There’s been a lot of low-mile examples of the Taurus/Sable popping up on the auction sites but this has to be the lowest. It isn’t the last ever Taurus of this generation, so I guess maybe a Taurus fan that had bought one of the last retail examples, or a spare in case their primary one gave out?

As one of those fleet uses, white Tauruses were the vehicle of choice for the driving school in my area, so many people learned to drive on them, myself included. At least officially on the open road. I think Impalas followed after this Taurus left production and then years later they changed the program up and now I see nicer-trim Corollas and Accords with driver’s ed signs on the top.

Citrus
Citrus
3 months ago

I made a joke about this down thread but something like this is typically an older person’s last car.

For example, my mother bought a new Caravan a few years ago, but her driving ability was already declining. So it went to the grocery store and the doctor’s office and it’s extremely low miles, and now she’s moved to assisted living so she doesn’t drive it anymore. It would be basically like this if it hit the market – including having some damage repair, since a brother I’m getting increasingly suspicious of has been lending it to friends.

An extremely low miles boring car in a nice but not amazing spec is pretty much going to be a story of someone’s last car.

Last edited 3 months ago by Citrus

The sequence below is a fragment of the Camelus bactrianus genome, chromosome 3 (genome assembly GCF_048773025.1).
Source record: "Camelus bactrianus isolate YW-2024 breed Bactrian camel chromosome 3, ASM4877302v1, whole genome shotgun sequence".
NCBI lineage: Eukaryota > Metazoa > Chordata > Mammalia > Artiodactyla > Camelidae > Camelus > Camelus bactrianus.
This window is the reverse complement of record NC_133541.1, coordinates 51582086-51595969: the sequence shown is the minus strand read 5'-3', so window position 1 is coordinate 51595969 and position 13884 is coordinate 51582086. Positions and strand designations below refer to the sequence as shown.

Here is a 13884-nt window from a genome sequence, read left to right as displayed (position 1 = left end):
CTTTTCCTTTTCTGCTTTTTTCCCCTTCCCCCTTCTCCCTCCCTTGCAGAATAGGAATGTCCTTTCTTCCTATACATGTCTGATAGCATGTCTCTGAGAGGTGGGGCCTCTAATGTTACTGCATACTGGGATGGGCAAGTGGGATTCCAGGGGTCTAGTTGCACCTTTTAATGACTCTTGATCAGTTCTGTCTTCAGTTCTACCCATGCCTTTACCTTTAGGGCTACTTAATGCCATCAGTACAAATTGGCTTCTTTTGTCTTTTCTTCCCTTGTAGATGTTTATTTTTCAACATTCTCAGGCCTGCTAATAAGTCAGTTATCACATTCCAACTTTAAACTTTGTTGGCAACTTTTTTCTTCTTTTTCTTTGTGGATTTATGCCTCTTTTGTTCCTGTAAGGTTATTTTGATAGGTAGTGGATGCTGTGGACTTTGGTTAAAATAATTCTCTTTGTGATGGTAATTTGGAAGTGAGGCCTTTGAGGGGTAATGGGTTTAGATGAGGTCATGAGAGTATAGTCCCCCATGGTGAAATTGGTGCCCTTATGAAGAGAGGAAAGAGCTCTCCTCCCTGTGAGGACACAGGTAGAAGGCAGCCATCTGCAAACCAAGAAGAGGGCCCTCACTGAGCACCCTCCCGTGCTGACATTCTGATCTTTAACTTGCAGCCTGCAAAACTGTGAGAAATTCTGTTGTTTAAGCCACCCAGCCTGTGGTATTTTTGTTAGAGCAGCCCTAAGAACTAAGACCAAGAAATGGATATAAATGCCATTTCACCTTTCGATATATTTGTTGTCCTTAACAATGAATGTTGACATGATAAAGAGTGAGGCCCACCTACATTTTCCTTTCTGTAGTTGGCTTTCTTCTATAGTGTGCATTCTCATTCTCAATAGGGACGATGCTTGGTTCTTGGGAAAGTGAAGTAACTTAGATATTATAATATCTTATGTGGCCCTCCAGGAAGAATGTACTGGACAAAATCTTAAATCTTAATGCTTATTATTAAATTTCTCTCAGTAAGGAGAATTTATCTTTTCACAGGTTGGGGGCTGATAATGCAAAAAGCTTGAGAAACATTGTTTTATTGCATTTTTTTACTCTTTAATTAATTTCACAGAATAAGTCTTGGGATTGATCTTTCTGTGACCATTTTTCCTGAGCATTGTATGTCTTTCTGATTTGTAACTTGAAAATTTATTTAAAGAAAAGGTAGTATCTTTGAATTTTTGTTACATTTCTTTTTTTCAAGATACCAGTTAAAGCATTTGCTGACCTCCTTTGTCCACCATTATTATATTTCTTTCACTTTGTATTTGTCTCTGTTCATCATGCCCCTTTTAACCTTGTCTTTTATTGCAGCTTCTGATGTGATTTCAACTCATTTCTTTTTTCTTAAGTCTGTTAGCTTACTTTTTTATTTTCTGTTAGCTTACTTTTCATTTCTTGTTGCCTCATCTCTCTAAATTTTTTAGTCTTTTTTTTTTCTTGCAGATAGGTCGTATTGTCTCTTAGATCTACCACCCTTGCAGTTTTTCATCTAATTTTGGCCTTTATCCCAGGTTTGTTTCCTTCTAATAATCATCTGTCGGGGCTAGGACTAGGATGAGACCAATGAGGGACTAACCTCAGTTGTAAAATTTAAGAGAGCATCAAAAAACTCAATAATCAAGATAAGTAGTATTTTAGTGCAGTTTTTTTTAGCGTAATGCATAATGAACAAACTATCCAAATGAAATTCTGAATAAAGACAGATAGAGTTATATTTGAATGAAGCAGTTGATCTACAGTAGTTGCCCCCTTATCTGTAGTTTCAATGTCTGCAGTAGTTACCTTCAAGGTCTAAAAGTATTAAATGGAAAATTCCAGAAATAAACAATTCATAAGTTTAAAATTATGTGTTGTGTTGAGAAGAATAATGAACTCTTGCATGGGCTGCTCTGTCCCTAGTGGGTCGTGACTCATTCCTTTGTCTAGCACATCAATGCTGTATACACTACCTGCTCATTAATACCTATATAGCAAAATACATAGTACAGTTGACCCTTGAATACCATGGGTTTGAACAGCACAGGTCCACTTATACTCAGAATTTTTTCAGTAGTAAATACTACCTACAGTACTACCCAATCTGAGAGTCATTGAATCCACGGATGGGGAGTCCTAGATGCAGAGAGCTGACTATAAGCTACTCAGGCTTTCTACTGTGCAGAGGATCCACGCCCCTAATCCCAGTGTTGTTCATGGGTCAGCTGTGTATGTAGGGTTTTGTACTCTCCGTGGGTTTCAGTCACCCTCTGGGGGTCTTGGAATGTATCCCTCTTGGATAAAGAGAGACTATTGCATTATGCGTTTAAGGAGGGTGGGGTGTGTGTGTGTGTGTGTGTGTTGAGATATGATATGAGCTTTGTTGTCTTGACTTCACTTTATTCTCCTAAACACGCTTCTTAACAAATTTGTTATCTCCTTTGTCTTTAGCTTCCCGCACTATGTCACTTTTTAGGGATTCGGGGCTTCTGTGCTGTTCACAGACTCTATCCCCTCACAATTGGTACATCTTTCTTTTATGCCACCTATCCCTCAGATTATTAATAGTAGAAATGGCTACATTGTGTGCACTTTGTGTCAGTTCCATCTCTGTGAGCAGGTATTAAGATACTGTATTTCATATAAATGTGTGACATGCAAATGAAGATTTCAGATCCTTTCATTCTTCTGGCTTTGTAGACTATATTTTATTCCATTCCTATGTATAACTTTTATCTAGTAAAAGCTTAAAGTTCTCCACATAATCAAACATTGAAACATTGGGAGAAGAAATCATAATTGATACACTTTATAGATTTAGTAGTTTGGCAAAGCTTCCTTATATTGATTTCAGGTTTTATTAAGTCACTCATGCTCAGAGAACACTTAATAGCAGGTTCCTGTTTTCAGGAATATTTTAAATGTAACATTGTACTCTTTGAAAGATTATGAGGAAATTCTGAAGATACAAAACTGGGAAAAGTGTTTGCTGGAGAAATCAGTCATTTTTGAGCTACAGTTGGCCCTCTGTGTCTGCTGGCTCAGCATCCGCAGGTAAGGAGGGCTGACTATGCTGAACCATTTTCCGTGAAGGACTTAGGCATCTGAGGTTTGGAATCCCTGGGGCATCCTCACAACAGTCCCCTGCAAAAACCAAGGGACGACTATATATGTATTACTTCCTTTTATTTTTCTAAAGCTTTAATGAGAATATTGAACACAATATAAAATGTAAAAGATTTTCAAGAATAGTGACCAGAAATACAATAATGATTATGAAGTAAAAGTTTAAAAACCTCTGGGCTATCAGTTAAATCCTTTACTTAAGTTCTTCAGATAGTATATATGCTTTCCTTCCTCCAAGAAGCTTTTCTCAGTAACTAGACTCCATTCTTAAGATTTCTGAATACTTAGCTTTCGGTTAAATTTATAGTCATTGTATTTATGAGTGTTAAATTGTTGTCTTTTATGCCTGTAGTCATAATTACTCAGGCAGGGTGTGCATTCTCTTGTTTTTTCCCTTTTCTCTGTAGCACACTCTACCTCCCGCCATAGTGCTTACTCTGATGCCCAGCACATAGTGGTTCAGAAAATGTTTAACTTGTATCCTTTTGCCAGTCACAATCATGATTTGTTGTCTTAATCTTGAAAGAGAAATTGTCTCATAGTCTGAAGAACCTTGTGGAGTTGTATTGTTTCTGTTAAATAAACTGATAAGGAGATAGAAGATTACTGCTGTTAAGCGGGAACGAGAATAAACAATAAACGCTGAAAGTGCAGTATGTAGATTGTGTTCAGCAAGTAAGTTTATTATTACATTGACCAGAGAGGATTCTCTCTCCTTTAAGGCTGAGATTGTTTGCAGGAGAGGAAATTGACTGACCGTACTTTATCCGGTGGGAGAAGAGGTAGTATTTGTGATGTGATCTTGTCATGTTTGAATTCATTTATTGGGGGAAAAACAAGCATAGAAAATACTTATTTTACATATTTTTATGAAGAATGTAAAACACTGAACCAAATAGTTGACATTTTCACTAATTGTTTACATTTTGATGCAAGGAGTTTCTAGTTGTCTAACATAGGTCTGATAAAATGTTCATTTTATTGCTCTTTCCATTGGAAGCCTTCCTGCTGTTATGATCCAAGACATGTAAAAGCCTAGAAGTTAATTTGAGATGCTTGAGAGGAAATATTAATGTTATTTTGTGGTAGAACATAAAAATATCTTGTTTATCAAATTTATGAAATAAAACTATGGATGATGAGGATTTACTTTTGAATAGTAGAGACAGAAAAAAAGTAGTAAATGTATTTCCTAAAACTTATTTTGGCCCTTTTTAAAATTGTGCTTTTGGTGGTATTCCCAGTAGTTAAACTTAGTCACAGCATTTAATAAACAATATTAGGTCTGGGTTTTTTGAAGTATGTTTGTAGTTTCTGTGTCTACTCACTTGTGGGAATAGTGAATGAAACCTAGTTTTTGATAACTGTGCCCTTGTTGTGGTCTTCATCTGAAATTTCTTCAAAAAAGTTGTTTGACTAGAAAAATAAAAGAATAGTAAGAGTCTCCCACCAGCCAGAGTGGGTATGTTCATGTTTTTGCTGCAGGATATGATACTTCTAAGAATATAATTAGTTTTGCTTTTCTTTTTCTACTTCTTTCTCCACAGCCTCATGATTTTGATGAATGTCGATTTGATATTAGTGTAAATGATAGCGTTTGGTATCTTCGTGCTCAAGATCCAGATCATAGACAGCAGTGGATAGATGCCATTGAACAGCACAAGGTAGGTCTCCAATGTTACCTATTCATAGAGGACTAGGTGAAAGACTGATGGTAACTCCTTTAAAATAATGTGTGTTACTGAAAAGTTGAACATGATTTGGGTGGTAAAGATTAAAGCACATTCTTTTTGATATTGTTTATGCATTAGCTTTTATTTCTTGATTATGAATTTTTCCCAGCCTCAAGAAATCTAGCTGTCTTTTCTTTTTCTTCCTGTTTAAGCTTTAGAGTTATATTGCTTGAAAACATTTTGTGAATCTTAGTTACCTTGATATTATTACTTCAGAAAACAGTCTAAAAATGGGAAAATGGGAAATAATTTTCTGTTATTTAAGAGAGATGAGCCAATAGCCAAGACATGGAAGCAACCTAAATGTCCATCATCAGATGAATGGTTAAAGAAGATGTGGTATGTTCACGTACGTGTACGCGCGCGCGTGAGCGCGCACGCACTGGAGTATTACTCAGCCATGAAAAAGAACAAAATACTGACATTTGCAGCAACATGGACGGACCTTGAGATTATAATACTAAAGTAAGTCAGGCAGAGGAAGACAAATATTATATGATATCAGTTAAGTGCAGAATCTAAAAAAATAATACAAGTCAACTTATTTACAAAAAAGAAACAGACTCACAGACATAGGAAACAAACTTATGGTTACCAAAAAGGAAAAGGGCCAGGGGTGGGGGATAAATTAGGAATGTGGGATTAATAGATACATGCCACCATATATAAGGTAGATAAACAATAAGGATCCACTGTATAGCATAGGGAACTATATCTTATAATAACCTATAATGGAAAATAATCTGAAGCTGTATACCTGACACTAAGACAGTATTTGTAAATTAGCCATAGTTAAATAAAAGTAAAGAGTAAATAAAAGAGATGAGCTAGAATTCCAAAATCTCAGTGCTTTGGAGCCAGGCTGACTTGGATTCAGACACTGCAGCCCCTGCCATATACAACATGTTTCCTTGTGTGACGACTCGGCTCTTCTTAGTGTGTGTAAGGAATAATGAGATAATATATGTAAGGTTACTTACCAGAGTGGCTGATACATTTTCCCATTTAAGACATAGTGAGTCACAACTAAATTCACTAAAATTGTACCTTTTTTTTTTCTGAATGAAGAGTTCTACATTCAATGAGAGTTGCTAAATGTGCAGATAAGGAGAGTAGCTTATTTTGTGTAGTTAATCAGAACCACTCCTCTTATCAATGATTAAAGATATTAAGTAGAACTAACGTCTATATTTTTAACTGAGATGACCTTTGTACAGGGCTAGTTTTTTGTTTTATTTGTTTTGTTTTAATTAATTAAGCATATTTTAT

GreatFallsGreen
GreatFallsGreen
3 months ago
Reply to  Citrus

Yes, that’s surely the case with the many other examples that have been selling, especially Sables or wagons that are much older yet have <50k miles. I’m familiar with it as well, from my late grandmother’s Saturns (which she’d just trade in as the need for tires or brakes approached), her best friend’s last 2 Impalas even moreso.

However 127 miles seemed too low for that to be the case here. Even something like a 1 mile round trip per month since new would have added up to more miles. I found the seller mentioned in the comments it was a “last Taurus ever” thing like I posited:

The original owner purchased it as it was supposed to be the last year Taurus, and stored it immediately as a collector item, where it stayed until his widow donated it Rawhide. The same family donated the low mileage Windstar sold in a previous auction on BAT.

That Windstar had 2400 mi, more expected as a low-mileage senior car.

Dinklesmith
Dinklesmith
3 months ago

My father in law had a pair of 2004 Taruses (Taurii?) in the same color. Good lord what a shit box those cars were. The one was absolutely rusted out by 2010. I’ve never seen a modern car rust so fast, even being in the snow belt. Major suspension work was needed, interior trim pieces were falling off, the drivers side window didn’t work. The thing was just a hunk of junk.

His other one fared only slightly better. That leaked water into the interior and the dealer could never fix it. It also had major rust issues and bits and pieces liked to fall off.

He traded it in for…..another Ford. The man likes his Fords I guess

Vanillasludge
Vanillasludge
3 months ago

Whatever it is, there is always a worlds best version of it..

“Worlds nicest herpes flare up!”
”Worlds finest septic tank”
”Worlds best Turkish prison!”

SkyRise
SkyRise
3 months ago

With all these ultra low miles old cars, I have to wonder how “nice” they are really.

Sitting for over a decade can’t be great for a car. The interior and paint are obviously pristine, but I wonder how reliable the moving bits and rubber bits will be.

I would love to hear some experiences with folks who try to drive these things.

Kurt Hahn
Kurt Hahn
3 months ago
Reply to  SkyRise